Medicaid Fraud

The procedures for properly billing Medicaid are complicated, and far too often, a Medicaid billing audits turn into investigations with billions of dollars at stake. Gardere’s Medicaid fraud attorneys understands the complexities of the Medicaid laws and has hands-on experience working with government lawyers and officials. We assist health care providers with:

  • Audit responses
  • Investigations
  • Settlement negotiations
  • Litigation, civil and criminal
  • Litigation avoidance strategies

Our team, which includes a former top litigator from the Texas Attorney General's Office and a former assistant Texas Attorney General, has working knowledge of the government process and has built close relationships with the National Association of Attorneys General, numerous health departments and the federal government. We can help providers devise smart legal strategies to deal with the broad array of legal problems that arise when facing either a single-state or multistate legal challenge.

About Medicaid Fraud

Medicaid is a federal/state cost-sharing program that provides health care to people who are unable to pay for such care. Medicaid provider fraud involves making false or misleading statements, or causing such statements to be made, in order to get Medicaid reimbursement. Federal law grants far-reaching authority to Medicaid Fraud Control Units across the country to investigate allegations of fraud and abuse involving the Medicaid program. Most Medicaid Fraud Control Units fall under the umbrella of the state attorneys general, including the Texas Attorney General's Office.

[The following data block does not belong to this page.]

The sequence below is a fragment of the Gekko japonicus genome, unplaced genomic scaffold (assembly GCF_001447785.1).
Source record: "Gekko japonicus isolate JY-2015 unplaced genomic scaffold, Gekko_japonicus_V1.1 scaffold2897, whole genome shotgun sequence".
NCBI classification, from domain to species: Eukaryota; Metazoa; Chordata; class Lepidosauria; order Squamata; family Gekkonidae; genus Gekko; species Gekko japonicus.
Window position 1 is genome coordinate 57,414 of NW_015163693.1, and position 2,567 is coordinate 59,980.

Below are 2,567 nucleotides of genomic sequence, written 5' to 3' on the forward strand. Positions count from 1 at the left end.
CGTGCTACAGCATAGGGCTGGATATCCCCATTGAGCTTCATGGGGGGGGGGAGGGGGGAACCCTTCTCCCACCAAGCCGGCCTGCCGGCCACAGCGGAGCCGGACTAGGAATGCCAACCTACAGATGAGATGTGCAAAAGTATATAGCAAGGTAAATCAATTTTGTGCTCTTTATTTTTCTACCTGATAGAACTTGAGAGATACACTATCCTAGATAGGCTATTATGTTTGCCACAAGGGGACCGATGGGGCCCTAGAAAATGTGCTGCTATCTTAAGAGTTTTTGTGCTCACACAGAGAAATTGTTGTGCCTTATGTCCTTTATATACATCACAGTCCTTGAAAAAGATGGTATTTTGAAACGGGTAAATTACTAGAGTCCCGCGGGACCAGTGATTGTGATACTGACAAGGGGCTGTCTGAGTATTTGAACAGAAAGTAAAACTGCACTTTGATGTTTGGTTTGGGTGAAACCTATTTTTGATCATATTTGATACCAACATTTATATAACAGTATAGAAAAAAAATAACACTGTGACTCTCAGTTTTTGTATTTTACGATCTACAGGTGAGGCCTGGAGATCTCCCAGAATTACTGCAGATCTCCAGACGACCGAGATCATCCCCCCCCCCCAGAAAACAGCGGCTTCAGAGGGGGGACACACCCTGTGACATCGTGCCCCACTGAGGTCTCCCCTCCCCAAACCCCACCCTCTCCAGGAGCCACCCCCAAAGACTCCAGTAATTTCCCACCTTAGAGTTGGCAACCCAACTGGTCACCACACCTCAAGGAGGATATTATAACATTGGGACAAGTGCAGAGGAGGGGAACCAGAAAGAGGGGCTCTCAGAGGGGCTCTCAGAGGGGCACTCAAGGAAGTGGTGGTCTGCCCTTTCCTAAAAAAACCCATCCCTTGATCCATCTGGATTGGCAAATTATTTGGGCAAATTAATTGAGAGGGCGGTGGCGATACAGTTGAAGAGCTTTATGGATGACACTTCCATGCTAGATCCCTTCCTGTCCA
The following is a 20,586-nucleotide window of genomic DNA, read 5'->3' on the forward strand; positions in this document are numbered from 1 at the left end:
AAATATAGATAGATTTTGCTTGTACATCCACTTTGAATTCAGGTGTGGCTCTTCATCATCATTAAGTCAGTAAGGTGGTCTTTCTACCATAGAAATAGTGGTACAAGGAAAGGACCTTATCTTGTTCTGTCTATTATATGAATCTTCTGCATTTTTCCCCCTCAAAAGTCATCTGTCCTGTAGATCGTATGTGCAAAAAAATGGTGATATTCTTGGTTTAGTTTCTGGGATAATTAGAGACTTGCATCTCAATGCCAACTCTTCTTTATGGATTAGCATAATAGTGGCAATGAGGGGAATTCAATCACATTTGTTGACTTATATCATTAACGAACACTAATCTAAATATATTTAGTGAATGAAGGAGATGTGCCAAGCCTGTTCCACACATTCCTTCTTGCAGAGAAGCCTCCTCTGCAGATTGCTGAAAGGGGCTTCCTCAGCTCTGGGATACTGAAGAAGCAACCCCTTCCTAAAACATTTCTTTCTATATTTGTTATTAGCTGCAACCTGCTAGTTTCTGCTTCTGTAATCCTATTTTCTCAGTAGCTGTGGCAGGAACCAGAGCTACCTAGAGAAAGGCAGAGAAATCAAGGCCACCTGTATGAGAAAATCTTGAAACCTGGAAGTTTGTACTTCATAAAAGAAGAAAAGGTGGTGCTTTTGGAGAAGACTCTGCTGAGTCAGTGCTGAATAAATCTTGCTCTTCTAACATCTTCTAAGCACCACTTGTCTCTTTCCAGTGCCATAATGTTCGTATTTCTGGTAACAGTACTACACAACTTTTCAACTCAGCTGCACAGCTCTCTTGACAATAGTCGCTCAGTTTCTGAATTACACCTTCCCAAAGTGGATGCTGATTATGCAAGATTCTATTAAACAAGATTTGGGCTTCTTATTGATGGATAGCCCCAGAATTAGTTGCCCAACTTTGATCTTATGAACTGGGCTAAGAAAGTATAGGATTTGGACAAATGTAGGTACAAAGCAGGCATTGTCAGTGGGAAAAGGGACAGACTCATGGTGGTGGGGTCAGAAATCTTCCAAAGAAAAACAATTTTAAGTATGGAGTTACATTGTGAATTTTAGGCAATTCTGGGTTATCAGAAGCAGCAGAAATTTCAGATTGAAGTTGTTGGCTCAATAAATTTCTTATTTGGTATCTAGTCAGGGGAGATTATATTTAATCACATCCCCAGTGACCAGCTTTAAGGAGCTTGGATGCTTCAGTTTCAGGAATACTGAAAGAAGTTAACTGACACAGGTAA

Providers include anyone who or any entity that is paid for providing health care services to Medicaid beneficiaries, such as:

  • Doctors
  • Dentists
  • Hospitals
  • Pharmaceutical companies
  • Medical equipment companies
  • Nursing homes
  • Pharmacies
  • Ambulance companies
  • Licensed professional counselors
  • Adult day care centers
  • Case management centers

Some examples of Medicaid fraud include:

  • Billing for services not delivered
  • Double billing
  • Billing for unnecessary services or procedures
  • Substituting generic drugs for brand name drugs
  • Billing for phantom visits
  • Kickbacks

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